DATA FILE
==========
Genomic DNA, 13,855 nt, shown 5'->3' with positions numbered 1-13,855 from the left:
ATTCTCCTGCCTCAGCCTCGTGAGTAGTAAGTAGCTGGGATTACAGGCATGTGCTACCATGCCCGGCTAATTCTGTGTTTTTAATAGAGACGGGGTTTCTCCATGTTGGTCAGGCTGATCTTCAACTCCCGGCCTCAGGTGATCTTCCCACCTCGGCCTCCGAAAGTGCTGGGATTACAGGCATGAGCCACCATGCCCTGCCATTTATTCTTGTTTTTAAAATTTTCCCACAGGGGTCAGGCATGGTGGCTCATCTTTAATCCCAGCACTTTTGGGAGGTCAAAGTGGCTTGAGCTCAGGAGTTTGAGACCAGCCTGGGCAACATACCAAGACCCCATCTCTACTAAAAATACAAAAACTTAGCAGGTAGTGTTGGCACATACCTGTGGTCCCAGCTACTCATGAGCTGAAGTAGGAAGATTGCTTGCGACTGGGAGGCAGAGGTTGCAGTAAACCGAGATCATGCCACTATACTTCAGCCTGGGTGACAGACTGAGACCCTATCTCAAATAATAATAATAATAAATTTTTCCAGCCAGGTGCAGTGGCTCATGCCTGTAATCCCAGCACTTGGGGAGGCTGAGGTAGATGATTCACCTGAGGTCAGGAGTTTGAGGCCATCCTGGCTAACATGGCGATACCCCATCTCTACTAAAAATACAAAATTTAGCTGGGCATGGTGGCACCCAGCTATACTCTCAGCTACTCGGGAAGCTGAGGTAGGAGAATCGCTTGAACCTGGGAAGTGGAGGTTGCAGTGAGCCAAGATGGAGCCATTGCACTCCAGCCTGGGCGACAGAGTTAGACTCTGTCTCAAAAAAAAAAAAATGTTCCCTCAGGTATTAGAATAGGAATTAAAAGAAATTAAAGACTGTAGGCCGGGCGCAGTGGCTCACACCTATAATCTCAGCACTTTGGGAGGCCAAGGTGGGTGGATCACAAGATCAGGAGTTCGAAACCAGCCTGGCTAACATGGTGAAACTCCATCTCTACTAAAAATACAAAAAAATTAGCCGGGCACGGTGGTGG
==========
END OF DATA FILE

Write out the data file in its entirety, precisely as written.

Genomic DNA, 13,855 nt, shown 5'->3' with positions numbered 1-13,855 from the left:
ATTCTCCTGCCTCAGCCTCGTGAGTAGTAAGTAGCTGGGATTACAGGCATGTGCTACCATGCCCGGCTAATTCTGTGTTTTTAATAGAGACGGGGTTTCTCCATGTTGGTCAGGCTGATCTTCAACTCCCGGCCTCAGGTGATCTTCCCACCTCGGCCTCCGAAAGTGCTGGGATTACAGGCATGAGCCACCATGCCCTGCCATTTATTCTTGTTTTTAAAATTTTCCCACAGGGGTCAGGCATGGTGGCTCATCTTTAATCCCAGCACTTTTGGGAGGTCAAAGTGGCTTGAGCTCAGGAGTTTGAGACCAGCCTGGGCAACATACCAAGACCCCATCTCTACTAAAAATACAAAAACTTAGCAGGTAGTGTTGGCACATACCTGTGGTCCCAGCTACTCATGAGCTGAAGTAGGAAGATTGCTTGCGACTGGGAGGCAGAGGTTGCAGTAAACCGAGATCATGCCACTATACTTCAGCCTGGGTGACAGACTGAGACCCTATCTCAAATAATAATAATAATAAATTTTTCCAGCCAGGTGCAGTGGCTCATGCCTGTAATCCCAGCACTTGGGGAGGCTGAGGTAGATGATTCACCTGAGGTCAGGAGTTTGAGGCCATCCTGGCTAACATGGCGATACCCCATCTCTACTAAAAATACAAAATTTAGCTGGGCATGGTGGCACCCAGCTATACTCTCAGCTACTCGGGAAGCTGAGGTAGGAGAATCGCTTGAACCTGGGAAGTGGAGGTTGCAGTGAGCCAAGATGGAGCCATTGCACTCCAGCCTGGGCGACAGAGTTAGACTCTGTCTCAAAAAAAAAAAAATGTTCCCTCAGGTATTAGAATAGGAATTAAAAGAAATTAAAGACTGTAGGCCGGGCGCAGTGGCTCACACCTATAATCTCAGCACTTTGGGAGGCCAAGGTGGGTGGATCACAAGATCAGGAGTTCGAAACCAGCCTGGCTAACATGGTGAAACTCCATCTCTACTAAAAATACAAAAAAATTAGCCGGGCACGGTGGTGG